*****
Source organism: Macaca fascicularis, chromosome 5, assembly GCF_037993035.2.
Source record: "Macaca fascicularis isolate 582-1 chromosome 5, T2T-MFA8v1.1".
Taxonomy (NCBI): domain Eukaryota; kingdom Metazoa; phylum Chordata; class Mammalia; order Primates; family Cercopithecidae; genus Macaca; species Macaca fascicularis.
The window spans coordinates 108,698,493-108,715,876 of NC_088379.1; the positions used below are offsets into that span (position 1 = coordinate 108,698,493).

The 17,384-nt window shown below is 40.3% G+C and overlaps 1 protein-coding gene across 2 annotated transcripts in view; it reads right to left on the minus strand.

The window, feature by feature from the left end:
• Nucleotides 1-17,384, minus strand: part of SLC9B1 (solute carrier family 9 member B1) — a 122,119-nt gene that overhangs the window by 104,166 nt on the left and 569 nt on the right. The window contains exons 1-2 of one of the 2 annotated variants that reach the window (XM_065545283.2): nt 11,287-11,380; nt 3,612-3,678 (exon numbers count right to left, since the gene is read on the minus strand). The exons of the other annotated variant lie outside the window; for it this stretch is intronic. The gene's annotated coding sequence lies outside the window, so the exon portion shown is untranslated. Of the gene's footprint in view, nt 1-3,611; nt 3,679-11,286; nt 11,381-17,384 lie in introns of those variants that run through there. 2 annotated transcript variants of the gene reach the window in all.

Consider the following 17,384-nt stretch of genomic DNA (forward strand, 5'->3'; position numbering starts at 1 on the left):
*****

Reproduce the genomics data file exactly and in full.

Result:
Source organism: Macaca fascicularis, chromosome 5, assembly GCF_037993035.2.
Source record: "Macaca fascicularis isolate 582-1 chromosome 5, T2T-MFA8v1.1".
Taxonomy (NCBI): domain Eukaryota; kingdom Metazoa; phylum Chordata; class Mammalia; order Primates; family Cercopithecidae; genus Macaca; species Macaca fascicularis.
The window spans coordinates 108,698,493-108,715,876 of NC_088379.1; the positions used below are offsets into that span (position 1 = coordinate 108,698,493).

The 17,384-nt window shown below is 40.3% G+C and overlaps 1 protein-coding gene across 2 annotated transcripts in view; it reads right to left on the minus strand.

The window, feature by feature from the left end:
• Nucleotides 1-17,384, minus strand: part of SLC9B1 (solute carrier family 9 member B1) — a 122,119-nt gene that overhangs the window by 104,166 nt on the left and 569 nt on the right. The window contains exons 1-2 of one of the 2 annotated variants that reach the window (XM_065545283.2): nt 11,287-11,380; nt 3,612-3,678 (exon numbers count right to left, since the gene is read on the minus strand). The exons of the other annotated variant lie outside the window; for it this stretch is intronic. The gene's annotated coding sequence lies outside the window, so the exon portion shown is untranslated. Of the gene's footprint in view, nt 1-3,611; nt 3,679-11,286; nt 11,381-17,384 lie in introns of those variants that run through there. 2 annotated transcript variants of the gene reach the window in all.

Consider the following 17,384-nt stretch of genomic DNA (forward strand, 5'->3'; position numbering starts at 1 on the left):